Conducting Polymers

How polymers conduct


Resistance varies depending on which material a voltage is being applied to.  Resistance is measured in ohms, W.  The resistance is directly related to the characteristics of the conducting material.  The resistivity (this is in essence the resistance of the material per unit length) indicates whether or not a material is a conductor or an insulator.  For example polymers or plastics have generally high resistivites that means they would be classified as insulators however we know that they are capable of conducting electricity.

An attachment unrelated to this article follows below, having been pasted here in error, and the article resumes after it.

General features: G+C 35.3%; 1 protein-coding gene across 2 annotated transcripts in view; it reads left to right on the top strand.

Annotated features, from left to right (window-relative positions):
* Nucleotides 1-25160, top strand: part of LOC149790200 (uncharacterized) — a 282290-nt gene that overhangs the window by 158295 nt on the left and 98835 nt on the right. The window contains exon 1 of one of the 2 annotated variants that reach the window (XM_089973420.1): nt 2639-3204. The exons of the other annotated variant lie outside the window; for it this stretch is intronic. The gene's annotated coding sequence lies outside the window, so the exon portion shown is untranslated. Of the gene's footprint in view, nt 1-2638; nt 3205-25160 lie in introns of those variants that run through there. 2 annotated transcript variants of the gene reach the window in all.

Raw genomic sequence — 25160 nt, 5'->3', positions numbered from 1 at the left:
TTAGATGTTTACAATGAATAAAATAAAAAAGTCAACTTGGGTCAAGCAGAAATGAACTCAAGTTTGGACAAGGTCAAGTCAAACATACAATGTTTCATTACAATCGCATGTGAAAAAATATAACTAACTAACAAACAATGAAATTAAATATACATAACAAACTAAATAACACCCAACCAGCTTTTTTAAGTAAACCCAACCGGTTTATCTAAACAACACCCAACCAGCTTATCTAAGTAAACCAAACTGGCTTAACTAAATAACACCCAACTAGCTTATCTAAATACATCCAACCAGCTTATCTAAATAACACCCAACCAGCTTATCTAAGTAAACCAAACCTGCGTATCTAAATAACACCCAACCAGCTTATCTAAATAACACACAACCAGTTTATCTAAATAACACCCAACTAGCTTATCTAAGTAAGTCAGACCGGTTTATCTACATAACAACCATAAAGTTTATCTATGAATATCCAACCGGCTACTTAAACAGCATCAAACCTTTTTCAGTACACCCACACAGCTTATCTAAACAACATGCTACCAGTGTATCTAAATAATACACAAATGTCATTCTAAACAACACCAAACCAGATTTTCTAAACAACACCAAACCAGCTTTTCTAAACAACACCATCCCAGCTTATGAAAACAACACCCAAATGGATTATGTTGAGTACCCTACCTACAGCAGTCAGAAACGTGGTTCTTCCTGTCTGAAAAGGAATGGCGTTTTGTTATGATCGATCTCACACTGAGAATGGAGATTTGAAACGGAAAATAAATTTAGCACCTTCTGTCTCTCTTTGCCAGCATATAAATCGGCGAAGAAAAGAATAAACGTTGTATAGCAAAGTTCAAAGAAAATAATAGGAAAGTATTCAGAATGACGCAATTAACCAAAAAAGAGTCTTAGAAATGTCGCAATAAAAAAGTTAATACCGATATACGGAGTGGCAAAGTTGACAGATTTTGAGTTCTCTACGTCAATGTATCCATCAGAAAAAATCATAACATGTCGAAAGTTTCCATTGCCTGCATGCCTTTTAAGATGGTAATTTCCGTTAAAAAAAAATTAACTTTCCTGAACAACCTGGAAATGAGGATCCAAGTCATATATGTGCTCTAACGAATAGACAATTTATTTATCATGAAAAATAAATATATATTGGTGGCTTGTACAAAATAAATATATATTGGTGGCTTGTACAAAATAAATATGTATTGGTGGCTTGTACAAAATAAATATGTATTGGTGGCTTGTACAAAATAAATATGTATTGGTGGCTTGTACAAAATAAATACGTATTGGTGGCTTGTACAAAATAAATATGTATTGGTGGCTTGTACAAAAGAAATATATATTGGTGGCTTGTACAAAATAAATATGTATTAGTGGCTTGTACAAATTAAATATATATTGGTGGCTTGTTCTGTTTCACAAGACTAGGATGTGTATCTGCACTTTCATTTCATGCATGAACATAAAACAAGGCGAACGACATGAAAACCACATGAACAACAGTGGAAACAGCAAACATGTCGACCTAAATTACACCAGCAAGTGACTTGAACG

Resistivity and Temperature Coefficient at 20 C

Material Resistivity (ohm m) Temperature
per degree C
Silver 1.59 x10^-8 .0061
Copper 1.68 x10^-8 .0068
Aluminum 2.65 x10^-8 .00429
Tungsten 5.6 x10^-8 .0045
Iron 9.71 x10^-8 .00651
Platinum 10.6 x10^-8 .003927
Manganin 48.2 x10^-8 .000002
Mercury 98 x10^-8 .0009
(Ni,Fe,Cr alloy)
100 x10^-8 .0004
3-60 x10^-5 -.0005
Germanium* 1-500 x10^-3 -.05
Silicon* 0.1-60 ... -.07
Glass 1-1000 x10^9 ...
Hard rubber 1-100 x10^13 ...

*the resistivity of semiconductors like silicon depend strongly on the level of impurities present

 The conductivity, s , of a material is therefore the reciprocal of resistivity.

s = 1/r

Electrical Conductivity is an anistropic property, it varies depending on direction  i.e. along the material the value is different compared to that when measured in a perpendicular direction. 

Back to previous page